In this article, we will look at our carding products and their purpose and match them to your projects and fibre.
Hand Carders are wonderful portable options for hand carding and come with either a 72ppsi or 108ppsi carding cloth. They are handy when processing smaller batches of fibre at a time and making loose rolags for woolen style spinning.
The Flick Carder is designed for opening up tips on fleece staples. It’s a great little tool when processing small batches of raw fleece at a time that you want to spin in the grease for a worsted style yarn. It’s also handy for opening up tips on cleaned locks before feeding through a drum carder.
Drum Carders are the workhorses of the carding world, they allow you to blend and card fibre quicker and in larger quantities than hand carding. You can make Batts and Roving using a drum carder.
Blending Boards are designed specifically for creating repeatable blends, tight rolags and multi-directional panels for felting. It is not really a carder but it does hold fibres in place and helps to straighten them out when drafting off your rolags.
Once you have an idea of the tool you might want to use, you need to select a ppsi. What is ppsi I hear you ask? It’s the measurement that refers to the number of Points Per Square Inch of the carding cloth on your tool. The points are those stainless steel bristles sticking up out of the red rubber backing of the cloth. Sometimes these points are also referred to ‘Tines’ or ‘Teeth’ and so you may come across the term ‘TPI’ when talking about carding cloth. So long as the measurement is Per Square Inch you can figure out what size you need no matter what you want to call the Points.
Note that often, Ashford abbreviates this ppsi acronym down when describing Carder Cloth to just 'points' or sometimes 'ppi'. So, you might look at our Drum Carders and see that it has either a 72 point cloth or a 120 point cloth. Hand carders have either a 72 psi cloth or 108 psi cloth.
Now we know what ppsi, how does it help us? Well, that depends on your fibre.
For very fine fibres such as low micron Merino, Cashmere and Angora which are 19 micron or less, you need a carding cloth with more points per inch. So a 120 point cloth would be best because points spread further apart just wouldn’t get in between those very fine fibres to open them up and cause clumping or ‘neps’ in your batt.
For higher micron fibres such as Corriedale a 72 point cloth is great with just the right spacing for good blending as they would clump up on the finer cloth.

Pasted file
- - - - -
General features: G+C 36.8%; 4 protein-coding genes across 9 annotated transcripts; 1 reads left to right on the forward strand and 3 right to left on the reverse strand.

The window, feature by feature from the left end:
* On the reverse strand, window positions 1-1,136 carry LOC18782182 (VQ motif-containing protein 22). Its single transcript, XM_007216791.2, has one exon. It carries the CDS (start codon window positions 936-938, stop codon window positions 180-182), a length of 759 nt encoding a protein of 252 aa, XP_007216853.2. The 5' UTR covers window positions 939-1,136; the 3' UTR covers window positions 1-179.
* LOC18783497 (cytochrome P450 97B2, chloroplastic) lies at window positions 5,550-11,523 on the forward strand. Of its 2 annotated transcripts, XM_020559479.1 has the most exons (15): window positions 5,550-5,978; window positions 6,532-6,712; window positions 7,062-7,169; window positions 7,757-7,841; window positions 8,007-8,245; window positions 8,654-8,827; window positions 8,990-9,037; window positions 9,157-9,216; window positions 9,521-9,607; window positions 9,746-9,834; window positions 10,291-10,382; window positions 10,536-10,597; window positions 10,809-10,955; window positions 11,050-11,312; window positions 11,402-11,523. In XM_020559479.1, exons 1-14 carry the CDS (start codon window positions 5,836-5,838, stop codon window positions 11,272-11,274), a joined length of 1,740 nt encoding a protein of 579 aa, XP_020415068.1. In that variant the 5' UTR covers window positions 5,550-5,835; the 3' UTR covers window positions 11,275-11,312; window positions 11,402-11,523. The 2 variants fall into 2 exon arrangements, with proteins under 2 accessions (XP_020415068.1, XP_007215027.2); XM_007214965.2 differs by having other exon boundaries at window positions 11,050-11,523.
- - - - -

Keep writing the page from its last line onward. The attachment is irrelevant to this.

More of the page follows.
While there are other Carding Cloth sized in the world Ashford only currently uses 3 on their products; 120 point, 108 point and 72 point. Here is a table of Ashford carding tools and the common fibres Ashford recommends for each cloth size:
Hand Carders are a great place to start if you are unsure, you can try the different ppsi cloths with your different fibres. You get to see what works best before investing in a drum carder for faster carding of larger quantities.
If you spin in the grease you may just want a flick carder to open up your tips.
If you’re a multi-crafter like many of us are, you might be best with a 72ppi Drum Carder as it can handle the widest variety of fibres. Then if you have finer luxury fibres that just won’t go through your 72ppsi smoothly you can look at investing in a 108ppsi Hand Carder Set or 108ppsi Drum Carder depending on how much superfine fibre you need to process.
Other reasons to have multiple carding tools is if you are carding for anyone with allergies or who can’t use certain fibres. Some people are allergic to lanolin or are sensitive to the 'scratchiness' of sheep wool and can only wear alpaca and angora etc. While others may not appreciate animal fibres sneaking into a plant fibre batt for example; vegan customers.
We hope that this has helped you discover what type of carding tool you need or even given you the confidence to try something new. Remember that not one ppsi will work perfectly for every fibre but, for the most part, a pair ranging from 72-108 ppsi will work on most wool to get you started.
FAQ's on Carding - we receive some great questions on carding and have put them in one place for you HERE.
Please also remember that Ashford DO NOT RECOMMEND you card greasy fleece on your drum carder, they are an ‘investment level’ piece of equipment. It is best to stick to dedicated Hand Carders or a Flicker if you want to process raw fleece.
If you want to know how to clean a raw fleece before carding check out our How to wash a raw fleece blog HERE.
For more information on carding techniques, we highly recommend the Ashford Book of Carding which shows you how to use each carding option and how to blend fibres together for wonderful effects. This book is available on our website HERE.
We hope this article has made it super easy for you to select the right carding equipment for your needs.
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Hand made tastes best, using the finest ingredients we have a few sugar free treats to inspire you this Easter. xx Aunt Jenny
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